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So far Laura Elizabeth Wright has created 382 blog entries.

BioE and ChemE faculty team receives College of Engineering Strategic Instruction Initiative award

BioE/ChemE's team will launch an interdepartmental health engineering course for first year direct to college (DTC) students that explores multidisciplinary engineering approaches to improving and promoting human health.

By | September 12th, 2017|

Senior Fellow Ryan Nagao receives NIH K99/R00 grant

The grant will support efforts to develop a framework for studying renal vascular disease by creating a model of the renal microvasculature environment.

By | August 30th, 2017|

October 27, 2017: Biomaterials Showcase and Hoffman Symposum

This event will feature an agenda of talks from prominent members of industry, alumni and UW faculty communities, student activities and the annual Allan S. Hoffman Lecture. This year's lecturer is the event's namesake - Prof. Emeritus Allan S. Hoffman.

By | August 16th, 2017|

Engineered human liver tissue “seeds” blossom after transplant, offer an alternative strategy to organ transplantation

Researchers discovered that a "seed" of human liver and supporting cells "blossomed" to 50 times its original size in mice. The work could lead to clinical solutions for organ disease and failure, and serve as an alternative to whole organ transplant.

By | July 24th, 2017|

In situ expansion of engineered human liver tissue in a mouse model of chronic liver disease

Kelly R. Stevens, Margaret A. Scull, Vyas Ramanan, Chelsea L. Fortin, Ritika R. Chaturvedi, Kristin A. Knouse, Jing W. Xiao, Canny Fung, Teodelinda Mirabella, Amanda X. Chen, Margaret G. McCue, Michael T. Yang, Heather E. Fleming, Kwanghun Chung, Ype P. de Jong, Christopher S. Chen, Charles M. Rice and Sangeeta N. Bhatia. Science Translational Medicine, 19 Jul 207: Vol. 9, Issue 399. Stevens et al. fabricated artificial liver seeds in biomaterials that were able to grow after implantation into mice in response to liver injury, and began to carry out normal liver functions. The work offers an approach to study organ development and a possible strategy for organ engineering.

By | July 24th, 2017|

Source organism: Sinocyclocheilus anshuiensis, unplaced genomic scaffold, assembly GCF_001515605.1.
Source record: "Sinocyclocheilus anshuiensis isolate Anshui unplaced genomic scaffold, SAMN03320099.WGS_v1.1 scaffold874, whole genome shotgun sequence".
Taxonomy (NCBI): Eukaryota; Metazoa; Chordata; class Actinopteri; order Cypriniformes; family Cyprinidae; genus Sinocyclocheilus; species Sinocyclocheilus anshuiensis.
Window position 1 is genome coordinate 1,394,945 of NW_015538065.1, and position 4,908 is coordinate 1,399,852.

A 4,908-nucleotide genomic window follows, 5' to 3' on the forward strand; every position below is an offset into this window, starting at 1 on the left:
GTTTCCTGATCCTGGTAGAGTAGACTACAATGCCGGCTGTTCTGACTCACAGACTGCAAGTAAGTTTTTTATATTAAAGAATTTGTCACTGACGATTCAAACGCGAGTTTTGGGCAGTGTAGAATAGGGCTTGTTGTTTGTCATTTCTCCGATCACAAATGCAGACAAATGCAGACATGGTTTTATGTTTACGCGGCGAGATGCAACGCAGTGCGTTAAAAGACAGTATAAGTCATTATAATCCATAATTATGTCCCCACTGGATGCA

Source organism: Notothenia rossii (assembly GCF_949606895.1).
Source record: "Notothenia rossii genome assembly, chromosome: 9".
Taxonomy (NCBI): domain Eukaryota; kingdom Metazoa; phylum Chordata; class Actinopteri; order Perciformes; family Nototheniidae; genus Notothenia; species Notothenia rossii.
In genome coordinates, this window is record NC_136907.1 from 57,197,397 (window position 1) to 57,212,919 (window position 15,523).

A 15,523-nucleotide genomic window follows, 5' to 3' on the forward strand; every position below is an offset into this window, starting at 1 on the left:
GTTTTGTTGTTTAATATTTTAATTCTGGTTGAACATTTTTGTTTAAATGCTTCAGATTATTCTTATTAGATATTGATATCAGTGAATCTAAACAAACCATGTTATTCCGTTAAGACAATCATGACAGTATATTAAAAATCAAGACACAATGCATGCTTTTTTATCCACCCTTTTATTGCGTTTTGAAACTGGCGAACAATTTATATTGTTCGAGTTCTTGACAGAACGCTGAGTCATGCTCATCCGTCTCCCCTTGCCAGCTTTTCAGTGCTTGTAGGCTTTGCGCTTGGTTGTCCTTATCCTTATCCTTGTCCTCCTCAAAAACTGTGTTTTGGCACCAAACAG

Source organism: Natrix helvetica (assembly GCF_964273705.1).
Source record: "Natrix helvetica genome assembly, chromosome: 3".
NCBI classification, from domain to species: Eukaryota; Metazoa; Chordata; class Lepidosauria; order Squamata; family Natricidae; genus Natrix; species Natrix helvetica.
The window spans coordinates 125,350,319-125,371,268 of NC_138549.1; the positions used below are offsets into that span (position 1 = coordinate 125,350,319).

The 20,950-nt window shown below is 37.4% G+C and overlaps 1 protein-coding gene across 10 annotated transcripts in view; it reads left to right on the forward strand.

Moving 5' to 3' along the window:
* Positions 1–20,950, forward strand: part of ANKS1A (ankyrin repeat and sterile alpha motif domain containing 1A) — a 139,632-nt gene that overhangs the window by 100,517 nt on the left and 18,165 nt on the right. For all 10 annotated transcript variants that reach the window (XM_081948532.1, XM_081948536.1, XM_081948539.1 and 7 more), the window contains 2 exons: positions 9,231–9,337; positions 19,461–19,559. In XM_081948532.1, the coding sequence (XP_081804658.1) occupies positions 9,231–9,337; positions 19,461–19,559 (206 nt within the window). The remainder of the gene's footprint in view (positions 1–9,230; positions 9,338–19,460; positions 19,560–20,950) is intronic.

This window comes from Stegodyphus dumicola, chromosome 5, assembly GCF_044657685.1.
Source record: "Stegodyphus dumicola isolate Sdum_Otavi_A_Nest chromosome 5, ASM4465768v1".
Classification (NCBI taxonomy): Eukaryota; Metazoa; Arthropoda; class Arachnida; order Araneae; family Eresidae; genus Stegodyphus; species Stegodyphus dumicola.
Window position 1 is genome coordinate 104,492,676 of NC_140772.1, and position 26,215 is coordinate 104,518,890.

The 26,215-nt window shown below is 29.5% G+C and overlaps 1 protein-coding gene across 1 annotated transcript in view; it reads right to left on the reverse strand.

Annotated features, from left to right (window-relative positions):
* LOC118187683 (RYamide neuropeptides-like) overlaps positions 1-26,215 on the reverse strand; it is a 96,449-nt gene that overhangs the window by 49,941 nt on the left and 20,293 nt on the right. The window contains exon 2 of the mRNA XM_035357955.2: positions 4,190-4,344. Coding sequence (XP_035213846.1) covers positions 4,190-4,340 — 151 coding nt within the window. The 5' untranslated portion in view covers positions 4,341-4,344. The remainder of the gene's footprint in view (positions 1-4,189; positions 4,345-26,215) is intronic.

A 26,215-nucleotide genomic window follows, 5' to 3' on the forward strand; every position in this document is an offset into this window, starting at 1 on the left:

B.S. alumna Jasmine Fuerte-Stone receives Washington State Opportunity Scholarship/Infectious Disease Research Institute internship

2017 B.S. Bioengineering graduate Jasmine Fuerte-Stone is among four UW students to receive internships through a partnership with the Washington State Opportunity Scholarship and the Infectious Disease Research Institute (IDRI).

By | July 19th, 2017|

UW Bioengineering ranked fifth among biomedical engineering programs by Global Ranking of Academic Subjects

UW Bioengineering is among several UW departments ranked in the world's top 10 in their respective fields in the Global Ranking of Academic Subjects list for 2017.

By | July 19th, 2017|

Gao lab discovers that material from shellfish dramatically enhances bioassays, medical tests

Xiaohu Gao and other UW researchers have discovered a simple way to increase the accuracy of commonly used diagnostic tests. By adding polydopamine — a material first isolated from shellfish — the team was able to increase the sensitivity of these common bioassays such as ELISA, micrarrays, FISH and immunohistochemistry imaging, by as many as 100 to 1,000 times.

By | July 17th, 2017|

Nuttada Panpradist receives Graduate Discovery Fellowship

Fourth year UW Bioengineering Ph.D. student Nuttada Panpradist of Associate Professor Barry Lutz's lab has received a 2017 UW Medicine Graduate Discovery Fellowship to work with Dr. Shirit Einav of Stanford University. The experience will allow Nuttada to further pursue development and translation of diagnostic technologies.

By | July 14th, 2017|

Dramatic enhancement of the detection limits of bioassays via ultrafast deposition of polydopamine

Junwei Li, Madison A. Baird, Michael A. Davis, Wanyi Tai, Larry S. Zweifel, Kristina M. Adams Waldorf, Michael Gale Jr, Lakshmi Rajagopal, Robert H. Pierce, Xiaohu Gao. Nature Biomedical Engineering, 1, 0082 (2017). The researchers report a simple, universal "add-on" technology (EASE) that converts the ordinary sensitivities of common bioassays to extraordinary ones. They demonstrate that EASE facilitated increased sensitivity of ELISA-based detection of HIV, and enabled the direct visualization in tissues of the Zika virus and of low-abundance biomarkers for neurological diseases and cancer immunotherapy.

By | July 12th, 2017|